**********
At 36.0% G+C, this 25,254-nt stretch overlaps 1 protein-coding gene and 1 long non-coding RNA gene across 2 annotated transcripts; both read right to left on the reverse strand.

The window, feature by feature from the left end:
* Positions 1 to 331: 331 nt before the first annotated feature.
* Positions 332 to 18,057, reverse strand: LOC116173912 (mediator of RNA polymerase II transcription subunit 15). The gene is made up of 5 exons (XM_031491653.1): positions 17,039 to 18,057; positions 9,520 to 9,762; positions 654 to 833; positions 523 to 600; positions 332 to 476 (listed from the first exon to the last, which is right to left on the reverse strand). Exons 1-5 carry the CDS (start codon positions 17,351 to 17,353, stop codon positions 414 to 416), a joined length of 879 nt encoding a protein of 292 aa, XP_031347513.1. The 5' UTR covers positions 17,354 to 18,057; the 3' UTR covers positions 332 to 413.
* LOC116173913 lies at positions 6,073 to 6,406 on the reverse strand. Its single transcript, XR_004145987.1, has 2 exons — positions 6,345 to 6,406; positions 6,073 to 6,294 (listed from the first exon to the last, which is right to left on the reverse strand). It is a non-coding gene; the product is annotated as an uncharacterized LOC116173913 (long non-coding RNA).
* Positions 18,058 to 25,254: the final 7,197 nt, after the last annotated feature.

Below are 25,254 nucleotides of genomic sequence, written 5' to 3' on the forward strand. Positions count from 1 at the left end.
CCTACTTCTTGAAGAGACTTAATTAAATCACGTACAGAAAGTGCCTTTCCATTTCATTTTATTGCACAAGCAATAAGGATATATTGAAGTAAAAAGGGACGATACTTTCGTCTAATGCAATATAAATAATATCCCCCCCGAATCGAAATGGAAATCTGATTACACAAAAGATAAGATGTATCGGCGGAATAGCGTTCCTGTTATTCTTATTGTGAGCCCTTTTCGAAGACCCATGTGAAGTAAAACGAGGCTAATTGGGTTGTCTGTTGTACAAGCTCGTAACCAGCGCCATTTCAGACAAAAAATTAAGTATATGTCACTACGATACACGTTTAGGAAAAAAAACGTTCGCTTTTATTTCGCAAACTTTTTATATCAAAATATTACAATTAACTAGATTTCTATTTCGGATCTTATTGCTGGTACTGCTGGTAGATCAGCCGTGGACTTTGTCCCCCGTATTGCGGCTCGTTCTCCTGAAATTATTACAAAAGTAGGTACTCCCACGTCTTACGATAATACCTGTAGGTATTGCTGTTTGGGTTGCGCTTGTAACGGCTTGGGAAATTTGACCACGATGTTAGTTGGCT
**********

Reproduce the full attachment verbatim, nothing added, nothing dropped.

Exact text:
At 36.0% G+C, this 25,254-nt stretch overlaps 1 protein-coding gene and 1 long non-coding RNA gene across 2 annotated transcripts; both read right to left on the reverse strand.

The window, feature by feature from the left end:
* Positions 1 to 331: 331 nt before the first annotated feature.
* Positions 332 to 18,057, reverse strand: LOC116173912 (mediator of RNA polymerase II transcription subunit 15). The gene is made up of 5 exons (XM_031491653.1): positions 17,039 to 18,057; positions 9,520 to 9,762; positions 654 to 833; positions 523 to 600; positions 332 to 476 (listed from the first exon to the last, which is right to left on the reverse strand). Exons 1-5 carry the CDS (start codon positions 17,351 to 17,353, stop codon positions 414 to 416), a joined length of 879 nt encoding a protein of 292 aa, XP_031347513.1. The 5' UTR covers positions 17,354 to 18,057; the 3' UTR covers positions 332 to 413.
* LOC116173913 lies at positions 6,073 to 6,406 on the reverse strand. Its single transcript, XR_004145987.1, has 2 exons — positions 6,345 to 6,406; positions 6,073 to 6,294 (listed from the first exon to the last, which is right to left on the reverse strand). It is a non-coding gene; the product is annotated as an uncharacterized LOC116173913 (long non-coding RNA).
* Positions 18,058 to 25,254: the final 7,197 nt, after the last annotated feature.

Below are 25,254 nucleotides of genomic sequence, written 5' to 3' on the forward strand. Positions count from 1 at the left end.
CCTACTTCTTGAAGAGACTTAATTAAATCACGTACAGAAAGTGCCTTTCCATTTCATTTTATTGCACAAGCAATAAGGATATATTGAAGTAAAAAGGGACGATACTTTCGTCTAATGCAATATAAATAATATCCCCCCCGAATCGAAATGGAAATCTGATTACACAAAAGATAAGATGTATCGGCGGAATAGCGTTCCTGTTATTCTTATTGTGAGCCCTTTTCGAAGACCCATGTGAAGTAAAACGAGGCTAATTGGGTTGTCTGTTGTACAAGCTCGTAACCAGCGCCATTTCAGACAAAAAATTAAGTATATGTCACTACGATACACGTTTAGGAAAAAAAACGTTCGCTTTTATTTCGCAAACTTTTTATATCAAAATATTACAATTAACTAGATTTCTATTTCGGATCTTATTGCTGGTACTGCTGGTAGATCAGCCGTGGACTTTGTCCCCCGTATTGCGGCTCGTTCTCCTGAAATTATTACAAAAGTAGGTACTCCCACGTCTTACGATAATACCTGTAGGTATTGCTGTTTGGGTTGCGCTTGTAACGGCTTGGGAAATTTGACCACGATGTTAGTTGGCT